December 1-7: Crohn’s and Colitis Awareness Week
Crohn’s disease and Ulcerative colitis (UC) are both under the umbrella of Inflammatory bowel disease (IBD) and affect at least 1.6 million Americans and 112 million worldwide. While treatments for these diseases are available, there is not yet a known cure. These diseases are also very tricky because every person’s body reacts differently which means that there is not one treatment, but many different methods and approaches to managing the symptoms of each case. Many people affected by Crohn’s or UC may not even be aware that they have it, as symptoms vary in frequency and severity, and may take several doctor visits to diagnose.
Crohn’s disease was first discovered in 1932 by Burrill Crohn, Leon Ginzberg, and Gordon D. Oppenheimer. At the time, it was only identified as being a “new disease entity”, but was later named by those who discovered it. (CCFA) Reports of this disease date back to the early 1900s. Ulcerative Colitis was first described in 1875 by Wilks and Moxon, two English physicians. Reports of UC date all the way back to before the Civil War, though there are reports of similar symptoms before that when the practice of medicine was less specific.
Crohn’s disease and Ulcerative colitis (UC) are only two of the inflammatory diseases (there are many others) that affect the gastrointestinal (GI) tract. Crohn’s disease can affect any of the GI tract, but UC affects only the large intestine and the rectum. When these areas are irritated and inflamed, it inhibits the body’s ability to properly absorb nutrients and water, as well as affecting the elimination of waste, which can then lead to additional health problems. Early symptoms of the disease include abdominal cramps, diarrhea, fatigue, loss of appetite, fever, and blood in your stool.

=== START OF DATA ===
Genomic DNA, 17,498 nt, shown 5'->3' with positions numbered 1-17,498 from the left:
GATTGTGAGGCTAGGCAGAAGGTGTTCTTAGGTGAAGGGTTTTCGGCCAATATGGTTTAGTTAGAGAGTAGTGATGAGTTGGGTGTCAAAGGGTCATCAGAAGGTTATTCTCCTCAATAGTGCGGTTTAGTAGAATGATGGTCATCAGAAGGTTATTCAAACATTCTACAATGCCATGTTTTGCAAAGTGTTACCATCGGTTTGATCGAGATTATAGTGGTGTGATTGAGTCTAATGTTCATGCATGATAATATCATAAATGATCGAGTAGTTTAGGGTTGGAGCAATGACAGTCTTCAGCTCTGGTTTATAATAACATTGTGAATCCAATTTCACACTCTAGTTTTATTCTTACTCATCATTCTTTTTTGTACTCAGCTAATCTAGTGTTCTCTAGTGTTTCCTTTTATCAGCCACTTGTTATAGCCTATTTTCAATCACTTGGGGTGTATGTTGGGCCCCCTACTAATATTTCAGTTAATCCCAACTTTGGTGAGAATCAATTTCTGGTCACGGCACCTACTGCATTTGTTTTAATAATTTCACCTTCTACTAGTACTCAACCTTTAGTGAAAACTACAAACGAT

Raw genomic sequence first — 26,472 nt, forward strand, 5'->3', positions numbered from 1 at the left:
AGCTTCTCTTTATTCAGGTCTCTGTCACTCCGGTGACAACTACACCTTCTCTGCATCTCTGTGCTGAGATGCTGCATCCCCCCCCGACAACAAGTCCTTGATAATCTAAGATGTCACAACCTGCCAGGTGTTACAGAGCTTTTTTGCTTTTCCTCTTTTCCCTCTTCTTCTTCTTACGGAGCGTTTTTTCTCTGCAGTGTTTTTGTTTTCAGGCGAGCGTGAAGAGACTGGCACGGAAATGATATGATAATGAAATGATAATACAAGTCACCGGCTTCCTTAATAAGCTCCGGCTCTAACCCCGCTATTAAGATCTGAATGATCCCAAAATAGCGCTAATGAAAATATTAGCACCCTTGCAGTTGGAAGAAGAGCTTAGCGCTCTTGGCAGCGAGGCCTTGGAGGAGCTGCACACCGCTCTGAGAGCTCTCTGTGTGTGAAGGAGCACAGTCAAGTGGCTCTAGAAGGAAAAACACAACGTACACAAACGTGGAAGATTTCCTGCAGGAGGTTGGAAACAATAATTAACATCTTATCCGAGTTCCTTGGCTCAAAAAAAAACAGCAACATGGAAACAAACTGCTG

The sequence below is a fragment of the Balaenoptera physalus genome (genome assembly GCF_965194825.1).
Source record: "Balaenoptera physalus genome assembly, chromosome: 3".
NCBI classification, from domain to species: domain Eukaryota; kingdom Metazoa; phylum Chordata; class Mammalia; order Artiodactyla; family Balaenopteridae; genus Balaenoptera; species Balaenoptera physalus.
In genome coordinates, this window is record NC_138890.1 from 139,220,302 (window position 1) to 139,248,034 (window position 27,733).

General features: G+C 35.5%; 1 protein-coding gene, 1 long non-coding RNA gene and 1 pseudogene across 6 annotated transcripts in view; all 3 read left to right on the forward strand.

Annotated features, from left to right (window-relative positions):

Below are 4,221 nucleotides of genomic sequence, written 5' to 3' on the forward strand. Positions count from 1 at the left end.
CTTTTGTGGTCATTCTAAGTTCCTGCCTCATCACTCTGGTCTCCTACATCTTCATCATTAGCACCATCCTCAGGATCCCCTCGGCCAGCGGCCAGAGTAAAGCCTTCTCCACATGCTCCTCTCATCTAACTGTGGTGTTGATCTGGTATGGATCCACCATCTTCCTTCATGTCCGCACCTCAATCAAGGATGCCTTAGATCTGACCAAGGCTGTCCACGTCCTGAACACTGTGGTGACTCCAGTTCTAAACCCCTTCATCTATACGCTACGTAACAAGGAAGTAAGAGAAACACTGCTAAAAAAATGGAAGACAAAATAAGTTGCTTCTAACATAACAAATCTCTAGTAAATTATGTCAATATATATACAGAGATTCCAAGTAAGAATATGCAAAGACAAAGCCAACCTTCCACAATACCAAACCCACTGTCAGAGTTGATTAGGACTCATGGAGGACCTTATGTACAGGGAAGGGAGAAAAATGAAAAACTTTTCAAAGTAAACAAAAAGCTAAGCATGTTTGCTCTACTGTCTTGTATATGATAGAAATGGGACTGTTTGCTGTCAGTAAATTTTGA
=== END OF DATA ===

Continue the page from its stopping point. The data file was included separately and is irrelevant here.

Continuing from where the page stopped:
One of the reasons why there is yet a cure for these types of IBD is because the diseases themselves are not completely understood. It is known, however, that the genes, immune system, and environmental factors all interact to cause the diseases to present. For people with IBD, the body mistakes the healthy and harmless bacteria in the digestive tract as “harmful invaders” and this causes the body to have an immune response. The immune response is what then causes the inflammation to occur in the gut. The main issue for IBD is that this inflammation then becomes chronic, because the immune response does not stop happening, which can result in ulcers and “thickening of the intestinal wall”. (CCFA)
Types of medical treatment for IBD include medication and surgical. Medications largely stem around anti-inflammatory agents which can help to control the irritation and inflammation. There are also antibiotics which can be used to target infections that occur because of the overgrowth of bacteria and other digestive flora. For people who cannot get control of these diseases with medication, sometimes surgery is needed. Those with Crohn’s are at a greater chance of needing surgery with statistics around 70% of those with Crohn’s. This surgery, however, is only a treatment for the disease and not a cure. As Crohn’s can affect the entirety of the digestive tract, these patients can have a recurrence within 3 years. For UC, around 30% will need surgery which involves the removal of the colon and rectum (the areas affected by the disease). As this is the only area affected by the UC, those patients who have this surgery are cured of their UC.
Interestingly, even though it is the digestive system that is affected dietary treatments for Crohn’s and UC vary widely. Since for Crohn’s, the disease can affect different areas, it is not possible to assign a specific diet to help in the treatment of the whole population of disease. However, there are many recommendations for diet that can be tested per individual as different foods can cause differing bacteria reactions for individuals. For people affected by the disease it can be helpful to start a food diary to track your nutrition and also be aware of what you ingested if something is causing a flair up in your symptoms.
If this is a disease that affects you, do not despair. There are many options for treating and dealing with the symptoms and style of life that comes with having a digestive disorder. The first step to dealing with Crohn’s or UC is to fully accept the diagnosis and move forward with living your definition of a full and healthy life. The biggest deterrent for those diagnosed with these digestive diseases from remission and relief is the attitude and approach to recovery. Those diagnosed who have the greatest success with treating their diseases are those who stay disciplined and focused on their goal of remission.
For more information and resources, take a look at the website for the Crohn’s & Colitis Foundation included in our sources. Connect with your community, explore the current research, and learn how to help others and yourself!